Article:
Interview with Elizabeth Bintliff: CEO, Junior Achievement Africa

Elizabeth Bintliff is the President and CEO of JA Africa, a youth-focused organization. She is a development professional with 17 years of experience. Formerly the vice-president of Africa Programmes at Heifer International, Elizabeth managed a multi-million dollar portfolio in 12 sub-Saharan African countries. Born and raised in Cameroon, Bintliff earned a Bachelor’s Degree in International Affairs from Kennesaw State University in Georgia, and has a Masters in African Studies from Yale University. She was a Fulbright Scholar in Zanzibar. Elizabeth was recently awarded the Madhuri and Jagdish N. Sheth Distinguished Alumni Award for Exceptional Humanitarian and Service Achievement by her alma mater, Kennesaw State University.


Congratulations on being selected as a 2017 Desmond Tutu leadership fellow. When you cast your mind back, when did you realize you were a leader or becoming one and what did you do to ensure you’re an effective one?

Thank you. I didn’t set out to become a leader. Other people saw leadership qualities in me long before I saw them myself. When I came to that realization, I embraced it myself and I have worked really hard at becoming an effective one. I think every leader owes it to her people to grow as a person; to be intentional about their own development. For me, what is central in leadership is being attentive to the people you are leading and that is the cornerstone of my leadership style. I lead with a great deal of empathy and compassion and I make sure the people around me are channeling their energy in the right ways and that they have balance in their lives. People are most effective when they feel valued for what they bring and have a sense of balance between their professional commitments and who they are outside of their profession.


You work with young people across Africa. What do you believe to be critical to the prospects of young people that society needs to pay more attention to?

Africa is a young continent. Up to 60% of Africa’s population is aged under 24. For there to be continuous development on the continent in the years to come, the youth need to be well equipped to achieve individual and collective success. Intentionally guiding young people to the right path is key to their ability to own their economic success. We often talk about society as if it is this big thing that exists outside of ourselves but society is us. There are very practical ways that we as adults can make that investment. Seasoned professionals can be intentional about providing this service by looking around them, identifying those who need help and coaching them through their learning. Identifying and engaging a young person can go a long way to helping them integrate into the workplace, to learn or enhance their skills and guide them through the uncertainties of life.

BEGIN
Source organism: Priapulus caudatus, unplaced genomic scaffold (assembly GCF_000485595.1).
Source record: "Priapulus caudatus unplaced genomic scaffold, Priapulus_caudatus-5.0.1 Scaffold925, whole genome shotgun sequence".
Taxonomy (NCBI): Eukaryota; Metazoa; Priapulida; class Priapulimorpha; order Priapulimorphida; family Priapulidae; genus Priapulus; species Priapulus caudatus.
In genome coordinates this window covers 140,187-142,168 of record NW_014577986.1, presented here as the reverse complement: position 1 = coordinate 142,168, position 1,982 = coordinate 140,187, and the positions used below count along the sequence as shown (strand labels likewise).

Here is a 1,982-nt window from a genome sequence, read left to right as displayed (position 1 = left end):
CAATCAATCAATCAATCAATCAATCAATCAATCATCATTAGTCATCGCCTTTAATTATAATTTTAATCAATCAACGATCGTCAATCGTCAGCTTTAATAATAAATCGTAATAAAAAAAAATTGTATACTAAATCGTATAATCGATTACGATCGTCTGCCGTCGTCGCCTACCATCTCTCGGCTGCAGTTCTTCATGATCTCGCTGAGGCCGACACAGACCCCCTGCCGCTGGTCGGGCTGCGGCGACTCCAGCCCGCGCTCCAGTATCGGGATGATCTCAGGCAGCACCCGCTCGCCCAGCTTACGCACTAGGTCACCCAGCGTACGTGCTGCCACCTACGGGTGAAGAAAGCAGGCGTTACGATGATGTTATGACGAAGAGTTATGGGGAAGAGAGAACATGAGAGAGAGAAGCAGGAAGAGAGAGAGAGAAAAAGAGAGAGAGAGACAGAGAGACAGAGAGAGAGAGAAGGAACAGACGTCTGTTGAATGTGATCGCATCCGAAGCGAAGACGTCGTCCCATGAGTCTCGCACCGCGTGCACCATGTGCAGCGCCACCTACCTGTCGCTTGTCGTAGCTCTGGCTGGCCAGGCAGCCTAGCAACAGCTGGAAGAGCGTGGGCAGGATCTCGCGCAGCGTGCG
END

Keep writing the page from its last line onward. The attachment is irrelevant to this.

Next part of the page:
What do you think is the biggest challenge adolescents are facing and how can parents and other adults in their life help?

I think it is how to manage the expectations of their parents. Young people live in a vastly different world than their parents did and they see the future changing before them. I often say the difference between the world of youth and that of their parents is the difference between rotary phone and cell phones. Their parents want them to have degrees and certificates on the wall when what they need are skills. Parents want them to go to jobs every morning and they live in a world of virtual workplaces. Parents want doctors and lawyers and kids speak the language of entrepreneurship. So it’s night and day.

In our African culture, specifically, it is near impossible for young people to challenge their parents so one of the tools kids need is the language to have these conversations with their parents and to help them understand a new world and new reality so that they can help children prepare for that world. One of the greatest gifts we as parents can give to our children is to validate their dreams and aspirations, no matter how crazy or dangerous they seem, no matter how far they deviate from the picture we have in our minds of what their lives should be and what they should do with their futures.


You have special leadership camps for 14-19 year old girls during which they develop life plans. In your experience, what are some strategic leadership skills that can and need to be taught early to girls so that they have a strong start?